Page Count 352
Publication date July 2022
-‘It’s not exactly how I imagined the week starting. An accessory to murder. On the run in the victim’s vehicle . . .’
Charlie and Nao are strangers from different sides of the tracks. They should never have met, but one devastating incident binds them together forever.
A man is dead and now they are unwilling accomplices in his murder there’s only one thing to do: hit the road in the victim’s twin cab ute, with a bag of stolen gold stashed under the passenger seat.
Suddenly outlaws, Nao and Charlie must make their way across Australia’s remote outback using only their wits to survive. They’ll do whatever it takes to evade capture and escape with their lives . . .
Told in first from the perspective of three women, No Country For Girls charts a chase across the outback as two strangers flee the scene of their separate crimes.
I couldn’t decide whether I liked Charlie or hated her. She has a unique voice, very common and crass, a stereotype white trash character which unfortunately made her predictable. At times her feistiness was amusing but she quickly began to grate on me, my sympathy for her situation just about balanced her character.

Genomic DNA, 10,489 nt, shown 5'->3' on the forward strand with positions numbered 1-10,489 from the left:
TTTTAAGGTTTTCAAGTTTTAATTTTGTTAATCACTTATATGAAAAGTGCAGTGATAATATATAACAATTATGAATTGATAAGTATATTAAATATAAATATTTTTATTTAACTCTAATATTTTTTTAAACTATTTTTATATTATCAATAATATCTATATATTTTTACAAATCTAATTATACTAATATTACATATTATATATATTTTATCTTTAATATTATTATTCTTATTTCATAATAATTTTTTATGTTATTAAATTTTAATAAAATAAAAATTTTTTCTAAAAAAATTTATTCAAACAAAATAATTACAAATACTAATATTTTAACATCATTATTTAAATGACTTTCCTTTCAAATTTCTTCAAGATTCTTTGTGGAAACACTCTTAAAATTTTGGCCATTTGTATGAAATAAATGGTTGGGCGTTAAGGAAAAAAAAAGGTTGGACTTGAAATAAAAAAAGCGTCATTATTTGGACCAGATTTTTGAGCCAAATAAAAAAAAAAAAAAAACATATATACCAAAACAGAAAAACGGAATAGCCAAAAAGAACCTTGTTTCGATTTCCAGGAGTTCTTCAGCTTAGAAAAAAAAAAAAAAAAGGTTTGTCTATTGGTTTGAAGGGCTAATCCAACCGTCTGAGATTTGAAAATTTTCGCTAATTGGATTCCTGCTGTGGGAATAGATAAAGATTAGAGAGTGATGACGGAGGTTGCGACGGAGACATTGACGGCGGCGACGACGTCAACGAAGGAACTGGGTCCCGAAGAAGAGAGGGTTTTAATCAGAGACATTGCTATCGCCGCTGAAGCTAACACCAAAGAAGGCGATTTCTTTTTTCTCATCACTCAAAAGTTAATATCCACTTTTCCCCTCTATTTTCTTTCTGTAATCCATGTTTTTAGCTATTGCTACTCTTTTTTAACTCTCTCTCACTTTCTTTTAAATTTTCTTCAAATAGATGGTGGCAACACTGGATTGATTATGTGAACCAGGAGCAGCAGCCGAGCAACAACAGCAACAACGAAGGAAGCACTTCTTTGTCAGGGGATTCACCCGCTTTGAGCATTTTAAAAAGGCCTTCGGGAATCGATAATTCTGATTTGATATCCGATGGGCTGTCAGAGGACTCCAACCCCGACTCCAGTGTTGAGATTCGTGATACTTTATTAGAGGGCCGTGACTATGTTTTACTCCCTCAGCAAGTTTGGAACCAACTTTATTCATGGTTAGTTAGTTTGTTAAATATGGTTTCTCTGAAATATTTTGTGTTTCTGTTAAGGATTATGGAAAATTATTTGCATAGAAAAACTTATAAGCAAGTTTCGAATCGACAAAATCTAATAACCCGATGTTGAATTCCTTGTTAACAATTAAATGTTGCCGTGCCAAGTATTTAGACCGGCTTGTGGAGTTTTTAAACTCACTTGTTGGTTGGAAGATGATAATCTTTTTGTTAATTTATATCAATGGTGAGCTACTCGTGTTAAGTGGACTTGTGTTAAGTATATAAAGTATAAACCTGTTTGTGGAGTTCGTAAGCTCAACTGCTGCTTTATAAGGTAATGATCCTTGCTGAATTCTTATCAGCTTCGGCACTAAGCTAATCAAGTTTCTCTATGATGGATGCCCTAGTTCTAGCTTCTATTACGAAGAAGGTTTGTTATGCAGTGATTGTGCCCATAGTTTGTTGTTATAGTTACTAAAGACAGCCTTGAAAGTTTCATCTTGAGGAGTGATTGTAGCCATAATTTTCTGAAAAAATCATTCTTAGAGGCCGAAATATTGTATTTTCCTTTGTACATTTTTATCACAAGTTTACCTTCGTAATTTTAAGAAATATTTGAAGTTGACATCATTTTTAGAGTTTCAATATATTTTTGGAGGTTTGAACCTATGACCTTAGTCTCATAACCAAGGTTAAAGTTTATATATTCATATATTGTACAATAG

I didnt feel much for Nao either, she was more of a closed book with another cliché history. I did like the way her story intersected with each character and event within the book, probably the most enjoyable part for me.
Geena has a smaller part to tell in the story but showed a little more sense as the eldest of the three.
The setting was interesting and well written, adding the threats of the heat and desolation to the story gave it extra tension. The use of native slang and reference to local plant and wildlife added much needed dimension to No Country For Girls.
Unfortunately aside from this I found the novel to be very much run-of-the-mill, predictable and generic. I didn’t dislike it but it wouldn’t be my top choice to spend time and money on.